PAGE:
‘In Australia’ – What Does It Mean and How Does It Affect You?
27 September 2018 at 7:00 am
The definition of “in Australia” could have a significant impact on whether a not for profit continues to qualify for DGR status, writes Mariana von Lucken from HLB Mann Judd Sydney.
The recent draft Taxation Ruling: the “in Australia” requirement for certain deductible gift recipients (DGR) and income tax exempt entities (TR 2018/D1) may have left some people scratching their heads.
After all, isn’t it obvious what “in Australia” means? And why is the tax ruling so important?
In fact, the definition of “in Australia” may have a significant impact on whether a not-for-profit or charitable organisation continues to qualify for DGR status.
When an entity registers with the Australian Charities and Not-for-profits Commission (ACNC) for charity/DGR status, it must show that it meets certain conditions.
One of these is the “in Australia” condition. This is important in certain circumstances if you want to:
- be registered as a charity and not pay tax
- be registered as a DGR, meaning donations are tax deductible plus other benefits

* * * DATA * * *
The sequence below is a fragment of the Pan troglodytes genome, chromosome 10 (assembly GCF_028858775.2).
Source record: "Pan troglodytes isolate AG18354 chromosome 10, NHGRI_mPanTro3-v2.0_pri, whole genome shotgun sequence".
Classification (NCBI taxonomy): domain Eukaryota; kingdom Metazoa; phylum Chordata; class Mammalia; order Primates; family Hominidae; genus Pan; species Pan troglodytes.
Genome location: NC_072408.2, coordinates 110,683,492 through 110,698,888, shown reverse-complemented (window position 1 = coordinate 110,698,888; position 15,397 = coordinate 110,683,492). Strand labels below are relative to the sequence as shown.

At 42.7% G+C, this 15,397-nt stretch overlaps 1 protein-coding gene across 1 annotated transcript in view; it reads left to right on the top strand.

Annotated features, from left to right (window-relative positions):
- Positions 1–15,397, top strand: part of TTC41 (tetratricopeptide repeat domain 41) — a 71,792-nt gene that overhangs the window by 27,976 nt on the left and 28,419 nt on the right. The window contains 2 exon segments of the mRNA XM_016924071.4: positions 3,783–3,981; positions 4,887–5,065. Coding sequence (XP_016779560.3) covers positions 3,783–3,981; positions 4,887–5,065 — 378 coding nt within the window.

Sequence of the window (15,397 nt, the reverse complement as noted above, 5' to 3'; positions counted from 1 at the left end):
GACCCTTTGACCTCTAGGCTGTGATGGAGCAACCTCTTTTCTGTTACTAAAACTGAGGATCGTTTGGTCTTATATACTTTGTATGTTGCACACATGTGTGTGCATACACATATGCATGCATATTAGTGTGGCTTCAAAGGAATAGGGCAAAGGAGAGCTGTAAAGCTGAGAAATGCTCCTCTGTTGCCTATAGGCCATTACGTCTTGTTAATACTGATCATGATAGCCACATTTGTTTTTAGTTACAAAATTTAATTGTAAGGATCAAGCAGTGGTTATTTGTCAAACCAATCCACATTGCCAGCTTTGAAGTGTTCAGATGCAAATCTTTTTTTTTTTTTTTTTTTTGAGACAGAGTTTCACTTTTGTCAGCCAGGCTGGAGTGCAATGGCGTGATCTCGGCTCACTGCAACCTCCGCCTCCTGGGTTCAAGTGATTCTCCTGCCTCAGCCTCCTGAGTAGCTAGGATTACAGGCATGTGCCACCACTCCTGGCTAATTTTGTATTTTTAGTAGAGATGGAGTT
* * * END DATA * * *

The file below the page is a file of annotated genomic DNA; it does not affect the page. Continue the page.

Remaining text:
- be able to get a refund of franking credits when you are a charity or DGR.
This condition must not only be met at registration time but continuously over the life of the charity/DGR. If it isn’t, then an entity may lose its charity/DGR status.
While it may seem that the definition of “in Australia” is obvious, clearly this is not the case as there has been a High Court Case in 2008 (Word Investments); announcements in the 2009/2010 federal budget to tighten up the requirements of “in Australia”; significant public consultation; a failed exposure draft legislation; and finally the ACNC and ATO dealing with this through an administrative response, one being the current tax ruling 2018/D1.
Evidently, the definition is not a straight forward as one might assume!
Anyone seeking to register a charity or DGR, or who manages a charity or DGR, should check with their adviser whether the draft Tax Ruling is relevant to them, as there are details which may impact their organisation and its status.
At a most basic level, it is worthwhile checking what category the entity was registered as a charity/DGR. The ACNC and ABR look-up website will assist to a certain point, although in order to know specifically which category your charity is registered in, you need to either go to the paperwork or ask your advisor.
This information is required in order to check whether the “in Australia” condition is relevant for your organisation.
There are still some concerns about this ruling, and submissions have already been made by many interested parties. It’s a case of “wait and see” for the final ruling.
About the author: Mariana von Lucken is a partner, tax consulting at HLB Mann Judd Sydney.